CLEVELAND and Victoria Point Sharks manager Mal Cochrane said both sports clubs would not be opening when COVID-19 restrictions eased on Friday.
Health Minister Steven Miles announced pubs, restaurants and cafes would be able to cater for 20 patrons for both food and beverage service starting this week.
From Friday hospitality venues with a COVID safe industry plan would be allowed to have 20 people per section of their establishment as long as there was not more than one person per four square metres.
However Mr Cochrane said Victoria Point and Cleveland Sharks clubs would be set on reopening at stage three on July 10.
"This is an encouraging and welcomed development for our industry. However, upon opening we are required to adhere to an industry wide COVID safe plan which is still under review by the government.
"Once the approved plan is received we can review our operating systems to determine if it is viable to open the clubs," he said.
The clubs would be able to accommodate 100 patrons in stage three.
"Whilst this will assist us at Cleveland because it is more or less a one room club we will still have to maintain the 1.5 meter rule. This means that our gaming room will only be able to have 50 per cent occupation because of floor space and our diners will need to spread into the lounge areas - We can live with that," Mr Cochrane said.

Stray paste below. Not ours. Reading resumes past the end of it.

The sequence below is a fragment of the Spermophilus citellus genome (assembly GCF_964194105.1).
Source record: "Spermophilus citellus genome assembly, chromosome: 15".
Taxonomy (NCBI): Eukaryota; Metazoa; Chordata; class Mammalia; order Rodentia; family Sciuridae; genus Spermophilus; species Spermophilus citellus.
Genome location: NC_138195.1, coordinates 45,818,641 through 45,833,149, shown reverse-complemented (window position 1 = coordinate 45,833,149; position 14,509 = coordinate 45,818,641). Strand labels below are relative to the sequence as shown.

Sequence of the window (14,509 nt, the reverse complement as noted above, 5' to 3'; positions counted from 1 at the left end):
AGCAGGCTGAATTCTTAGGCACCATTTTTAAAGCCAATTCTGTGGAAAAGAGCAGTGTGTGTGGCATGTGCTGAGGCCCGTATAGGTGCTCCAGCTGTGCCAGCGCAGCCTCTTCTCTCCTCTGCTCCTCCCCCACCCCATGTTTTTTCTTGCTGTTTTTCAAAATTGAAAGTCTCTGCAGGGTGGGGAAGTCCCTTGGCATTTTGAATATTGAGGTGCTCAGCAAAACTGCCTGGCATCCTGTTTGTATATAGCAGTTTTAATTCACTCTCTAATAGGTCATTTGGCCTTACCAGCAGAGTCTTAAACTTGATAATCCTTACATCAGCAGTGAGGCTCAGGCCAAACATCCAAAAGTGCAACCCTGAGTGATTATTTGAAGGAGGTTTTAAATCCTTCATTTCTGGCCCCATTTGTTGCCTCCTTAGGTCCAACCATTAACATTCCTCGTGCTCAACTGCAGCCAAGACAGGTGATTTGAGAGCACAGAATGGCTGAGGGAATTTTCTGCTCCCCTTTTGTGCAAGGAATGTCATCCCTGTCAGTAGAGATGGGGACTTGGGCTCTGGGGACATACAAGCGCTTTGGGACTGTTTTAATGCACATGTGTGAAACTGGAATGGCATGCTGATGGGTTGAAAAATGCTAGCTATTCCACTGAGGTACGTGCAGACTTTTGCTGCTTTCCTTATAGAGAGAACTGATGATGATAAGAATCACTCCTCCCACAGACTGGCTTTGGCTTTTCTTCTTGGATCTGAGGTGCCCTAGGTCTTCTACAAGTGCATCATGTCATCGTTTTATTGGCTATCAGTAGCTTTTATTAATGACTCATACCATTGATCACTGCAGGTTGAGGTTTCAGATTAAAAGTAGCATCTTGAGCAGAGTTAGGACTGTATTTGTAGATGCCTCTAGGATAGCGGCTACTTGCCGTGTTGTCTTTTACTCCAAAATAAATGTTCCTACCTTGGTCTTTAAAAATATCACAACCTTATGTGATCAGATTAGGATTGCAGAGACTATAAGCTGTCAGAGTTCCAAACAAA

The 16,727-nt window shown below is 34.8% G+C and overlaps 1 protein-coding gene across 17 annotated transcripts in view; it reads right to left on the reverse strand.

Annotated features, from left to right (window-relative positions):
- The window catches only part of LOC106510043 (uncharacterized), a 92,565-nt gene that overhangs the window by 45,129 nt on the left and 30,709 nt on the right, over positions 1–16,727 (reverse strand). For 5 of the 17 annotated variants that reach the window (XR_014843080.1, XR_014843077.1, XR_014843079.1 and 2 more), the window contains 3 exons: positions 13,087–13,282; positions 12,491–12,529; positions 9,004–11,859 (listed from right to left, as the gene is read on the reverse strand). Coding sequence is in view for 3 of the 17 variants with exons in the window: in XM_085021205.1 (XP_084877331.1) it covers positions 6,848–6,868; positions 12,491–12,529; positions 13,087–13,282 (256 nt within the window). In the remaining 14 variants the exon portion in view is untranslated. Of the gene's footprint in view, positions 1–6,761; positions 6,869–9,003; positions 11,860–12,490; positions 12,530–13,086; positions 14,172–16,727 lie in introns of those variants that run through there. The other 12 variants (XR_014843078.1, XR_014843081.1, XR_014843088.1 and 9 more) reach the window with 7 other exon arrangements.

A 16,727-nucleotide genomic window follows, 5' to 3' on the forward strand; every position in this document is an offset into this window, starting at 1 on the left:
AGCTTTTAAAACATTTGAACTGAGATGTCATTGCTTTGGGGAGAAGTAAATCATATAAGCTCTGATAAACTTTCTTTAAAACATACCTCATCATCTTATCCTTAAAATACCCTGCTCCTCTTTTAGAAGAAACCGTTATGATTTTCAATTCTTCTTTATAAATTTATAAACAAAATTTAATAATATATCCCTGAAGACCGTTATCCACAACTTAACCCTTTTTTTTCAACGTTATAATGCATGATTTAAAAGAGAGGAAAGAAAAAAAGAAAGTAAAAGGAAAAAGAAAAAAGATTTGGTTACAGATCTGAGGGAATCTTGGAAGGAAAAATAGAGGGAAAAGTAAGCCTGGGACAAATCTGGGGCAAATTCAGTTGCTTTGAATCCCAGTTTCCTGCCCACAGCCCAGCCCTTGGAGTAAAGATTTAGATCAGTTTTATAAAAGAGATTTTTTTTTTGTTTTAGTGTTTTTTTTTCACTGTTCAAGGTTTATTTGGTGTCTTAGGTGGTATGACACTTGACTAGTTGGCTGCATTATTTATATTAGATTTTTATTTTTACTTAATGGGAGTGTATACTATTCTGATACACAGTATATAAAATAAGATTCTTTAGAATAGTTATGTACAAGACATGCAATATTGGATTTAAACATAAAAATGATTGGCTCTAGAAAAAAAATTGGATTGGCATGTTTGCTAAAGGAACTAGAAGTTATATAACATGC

He said the Victoria Point club had six main areas and he feared if they traded in the restaurant, they would not be able to accommodate members in other areas of the club.
"Our bingo sessions on Wednesday, Friday and Sunday usually have up to 100 people in these sessions meaning that we will not be able to trade in other areas of the club. It is likely that we will be able to accommodate around 40 people in our gaming room and 10 people in our TAB this leaves only 50 available spots in our club," he said.
He said insurance and power costs at the clubs were around $8,000 per week and they had been closed for nearly three months.
"Our debt is rising whilst we are closed and it looks like our income could halve when we do open," he said.
Oodgeroo MP Mark Robinson said businesses in the Redlands had expressed frustration at the uncertainty and lack of clarity in the government's recovery roadmap.
"The indecision and then reversal of decisions once taken is hurting small businesses and jobs in our region.
"The debacle over reopening the borders has a flow-on effect to local businesses who benefit from interstate visitors," he said.
He said the hospitality industry, including sporting clubs, had waited patiently for a workable roadmap.
"It seems only huge public pressure brings about change. In the meantime Redlanders are suffering," he said.